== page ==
Things not getting any easier for Celtics after home loss to Knicks

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The Celtics are one of the NBA's few underachieving teams without a built-in excuse. Kevin Garnett, Paul Pierce and Jason Terry, all 35 or older, have yet to miss a game. The same goes for everyone in their nine-man rotation but Rajon Rondo and Avery Bradley, who were healthy and starting in the backcourt here Thursday. And yet their losing streak stretched to five games against the Knicks, who have been absent starting point guard Raymond Felton since Boxing Day.

"I told him,'' said All-Star center Tyson Chandler of his postgame chat with Felton, "Please come back so I can get a few dunks.'''

The Knicks won 89-86 without their leading playmaker and despite a combined 14-for-44 night from Carmelo Anthony (28 points on 28 shots) and sixth man J.R. Smith. "This was a playoff-style game,'' said Boston coach Doc Rivers, who was troubled to see New York making game-ending plays that remain beyond the reach of his Celtics. When Anthony passed out of a double team on the left block to Jason Kidd, the ball circulated like a double play around the horn until Smith finished with his only three-pointer in six attempts. That upped the Knicks' lead to 89-84 just 71 seconds before they would celebrate their first win in Boston since 2006.

This was supposed to be a hostile rematch between Anthony and Garnett, whose Jan. 7 altercation essentially cost the Knicks two games --- the one they lost that night while a flustered Anthony was going 6-for-26, as well as the subsequent loss they suffered at Indiana while Anthony was suspended for trying to confront Garnett postgame. The league responded by assigning Joey Crawford and Dick Bavetta to prevent further outbreaks, which led to an unexpected scene of Anthony helping Garnett (8 points and 12 rebounds) to his feet in the midst of play. "Whatever happened, happened, it's over with,'' said Anthony. "I was expecting it to be a hostile environment, but it was cool.''

Fans started out booing Anthony with each touch, but by the second half they had moved onto larger worries. Their Celtics are now 20-22 with a rough game Friday at Atlanta to be followed by the contentious return of the Heat and Ray Allen on Sunday. The way things are going, they may be in danger of missing the playoffs altogether if the No. 9 Sixers (17-25) can get any kind of production out of Andrew Bynum.

"They know with that kind of effort you're going to win most nights,'' said Rivers of this latest loss. The problem hasn't been so much on nationally-televised occasions like this against important opponents; the worst losses have come against Cleveland, Detroit and New Orleans, to quote from the last week alone.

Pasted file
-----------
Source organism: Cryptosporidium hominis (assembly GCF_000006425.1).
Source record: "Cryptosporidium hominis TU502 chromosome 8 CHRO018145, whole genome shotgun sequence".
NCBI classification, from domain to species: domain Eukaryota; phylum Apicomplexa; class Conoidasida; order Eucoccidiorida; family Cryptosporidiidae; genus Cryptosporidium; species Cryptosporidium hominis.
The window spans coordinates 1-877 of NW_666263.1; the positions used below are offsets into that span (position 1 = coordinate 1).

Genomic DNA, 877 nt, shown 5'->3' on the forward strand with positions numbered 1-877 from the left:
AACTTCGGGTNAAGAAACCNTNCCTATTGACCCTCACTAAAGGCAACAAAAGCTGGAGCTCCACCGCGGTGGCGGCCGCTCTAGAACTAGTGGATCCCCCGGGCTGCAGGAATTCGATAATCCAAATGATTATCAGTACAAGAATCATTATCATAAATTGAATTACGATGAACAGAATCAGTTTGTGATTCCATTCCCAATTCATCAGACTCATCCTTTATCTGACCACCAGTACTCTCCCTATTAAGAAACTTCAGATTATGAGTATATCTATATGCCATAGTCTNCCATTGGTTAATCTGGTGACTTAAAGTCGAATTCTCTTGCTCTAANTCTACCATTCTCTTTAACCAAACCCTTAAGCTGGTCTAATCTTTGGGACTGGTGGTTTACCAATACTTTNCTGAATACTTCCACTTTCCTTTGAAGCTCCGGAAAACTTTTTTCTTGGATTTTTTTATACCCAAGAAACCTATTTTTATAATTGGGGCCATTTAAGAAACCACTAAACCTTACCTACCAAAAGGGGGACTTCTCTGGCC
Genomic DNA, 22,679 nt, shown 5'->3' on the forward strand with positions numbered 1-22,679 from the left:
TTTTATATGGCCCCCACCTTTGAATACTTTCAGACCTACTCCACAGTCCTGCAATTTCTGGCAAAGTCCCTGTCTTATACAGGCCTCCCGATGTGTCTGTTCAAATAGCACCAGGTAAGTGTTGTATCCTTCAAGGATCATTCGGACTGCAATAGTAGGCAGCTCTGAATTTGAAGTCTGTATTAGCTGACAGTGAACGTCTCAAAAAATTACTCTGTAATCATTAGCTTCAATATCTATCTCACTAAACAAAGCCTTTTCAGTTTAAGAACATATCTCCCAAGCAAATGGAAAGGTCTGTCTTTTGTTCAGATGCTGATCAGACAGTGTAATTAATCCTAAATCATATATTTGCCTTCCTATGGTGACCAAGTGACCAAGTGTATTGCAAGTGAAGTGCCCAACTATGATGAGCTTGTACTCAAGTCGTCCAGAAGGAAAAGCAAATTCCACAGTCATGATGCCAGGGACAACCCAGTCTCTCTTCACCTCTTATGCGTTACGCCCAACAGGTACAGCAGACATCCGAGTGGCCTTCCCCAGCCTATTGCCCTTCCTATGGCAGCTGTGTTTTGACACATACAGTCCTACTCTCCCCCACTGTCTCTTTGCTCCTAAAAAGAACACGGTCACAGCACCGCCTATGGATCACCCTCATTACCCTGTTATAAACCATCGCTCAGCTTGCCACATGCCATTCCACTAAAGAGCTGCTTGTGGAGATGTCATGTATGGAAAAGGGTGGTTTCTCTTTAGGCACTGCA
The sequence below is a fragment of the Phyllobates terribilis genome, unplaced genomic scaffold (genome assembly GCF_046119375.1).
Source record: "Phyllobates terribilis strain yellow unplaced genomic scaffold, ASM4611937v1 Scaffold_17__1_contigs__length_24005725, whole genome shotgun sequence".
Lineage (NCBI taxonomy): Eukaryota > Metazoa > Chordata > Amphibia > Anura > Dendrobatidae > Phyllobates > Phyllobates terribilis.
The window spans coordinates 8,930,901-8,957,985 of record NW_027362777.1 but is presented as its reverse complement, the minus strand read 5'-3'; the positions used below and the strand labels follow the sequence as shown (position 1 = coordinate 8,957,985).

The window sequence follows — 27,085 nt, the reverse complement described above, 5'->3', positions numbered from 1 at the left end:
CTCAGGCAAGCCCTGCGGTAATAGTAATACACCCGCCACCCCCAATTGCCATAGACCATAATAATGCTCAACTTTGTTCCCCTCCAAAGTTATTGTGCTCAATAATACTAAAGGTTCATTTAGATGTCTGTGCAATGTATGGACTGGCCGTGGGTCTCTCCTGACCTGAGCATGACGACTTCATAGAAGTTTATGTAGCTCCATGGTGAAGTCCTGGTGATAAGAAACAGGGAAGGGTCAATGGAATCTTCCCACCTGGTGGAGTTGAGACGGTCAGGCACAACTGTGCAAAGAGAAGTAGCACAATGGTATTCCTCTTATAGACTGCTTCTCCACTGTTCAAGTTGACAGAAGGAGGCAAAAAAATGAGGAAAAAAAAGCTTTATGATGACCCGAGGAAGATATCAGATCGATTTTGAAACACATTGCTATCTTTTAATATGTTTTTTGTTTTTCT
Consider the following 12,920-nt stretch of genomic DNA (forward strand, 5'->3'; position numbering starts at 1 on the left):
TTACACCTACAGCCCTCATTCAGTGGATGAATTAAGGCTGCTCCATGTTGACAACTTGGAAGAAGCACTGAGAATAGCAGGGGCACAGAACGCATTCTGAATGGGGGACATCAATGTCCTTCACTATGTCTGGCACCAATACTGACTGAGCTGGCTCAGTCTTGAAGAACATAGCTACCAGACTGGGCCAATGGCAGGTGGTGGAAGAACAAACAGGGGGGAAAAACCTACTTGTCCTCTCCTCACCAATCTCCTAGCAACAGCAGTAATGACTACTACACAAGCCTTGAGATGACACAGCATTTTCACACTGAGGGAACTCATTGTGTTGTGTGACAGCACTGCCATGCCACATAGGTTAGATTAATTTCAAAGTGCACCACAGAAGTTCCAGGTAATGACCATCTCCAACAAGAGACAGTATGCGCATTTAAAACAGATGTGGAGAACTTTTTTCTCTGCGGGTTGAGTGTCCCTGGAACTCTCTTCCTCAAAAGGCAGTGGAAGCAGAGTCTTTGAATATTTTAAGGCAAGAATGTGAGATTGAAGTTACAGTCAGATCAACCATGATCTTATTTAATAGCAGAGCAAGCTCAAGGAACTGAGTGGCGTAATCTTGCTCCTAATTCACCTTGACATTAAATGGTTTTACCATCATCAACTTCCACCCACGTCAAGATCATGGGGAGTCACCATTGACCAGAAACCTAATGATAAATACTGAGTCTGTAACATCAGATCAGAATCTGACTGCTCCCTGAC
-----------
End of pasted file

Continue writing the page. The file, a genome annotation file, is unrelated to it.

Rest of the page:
The Celtics are not built to win now. They have too many players who are thinking instead of losing themselves in the intensity of the moment --- players brought in to help Garnett and Pierce, but to also learn from them in order to ease the transition two or three years from now. Rivers was coaching Jeff Green and Jared Sullinger on their way into timeouts, demonstrating what they ought to do with urgency and some frustration. After the game Kidd was talking about how his former teammate Jason Terry must still be adjusting to a new system that doesn't generate as many plays for him as he'd had in Dallas. "We have what we need in the locker room,'' said Rivers, taking undue blame in order to protect those who have not reacted well to the team-first demands of the Celtics. "I'm just not getting it out of them.''

While team president Danny Ainge undoubtedly is finding out whether he can make trades to advance their hopes for this or future seasons, Rivers is trying to force this team to complete its learning curve by April. They may not be able to win now, but what about three months from now?

They were outscored 16-0 in second chances and they were a preposterous 6-of-34 from outside the paint. They wasted a triple-double from Rajon Rondo (23 points, 11 assists and 10 rebounds), who pulled them back within reach in the final two minutes, only to see them fumble a couple of passes for crucial turnovers that were the antithesis of the previous six years. Not even Pierce is certain of his role anymore: He made an exquisite series of moves to dodge two defenders before passing up a game-tying jumper from the elbow in order to feed Bradley for a corner (and errant) three. It was a beautiful play, but his coach disagreed with the timing. "He turned into Kevin Garnett for one play,'' said Rivers, who wanted to see Pierce drilling that shot.

He needed Pierce to cash in, while the Knicks were happy to see Anthony cash out when he passed out of the double team. It was a play that Anthony had been making more often earlier this season. "We've been short-handed a lot of times,'' said Kidd, "and 'Melo knows he has to score for us to have a chance of winning.''

The Knicks were in the midst of an extended 7-9 slump of their own, and Anthony was in a six-game shooting slump. But in the end he and his teammates combined on the kind of clinching play that the Celtics can't yet fathom. There are still months to go, but this was a revealing night for both teams.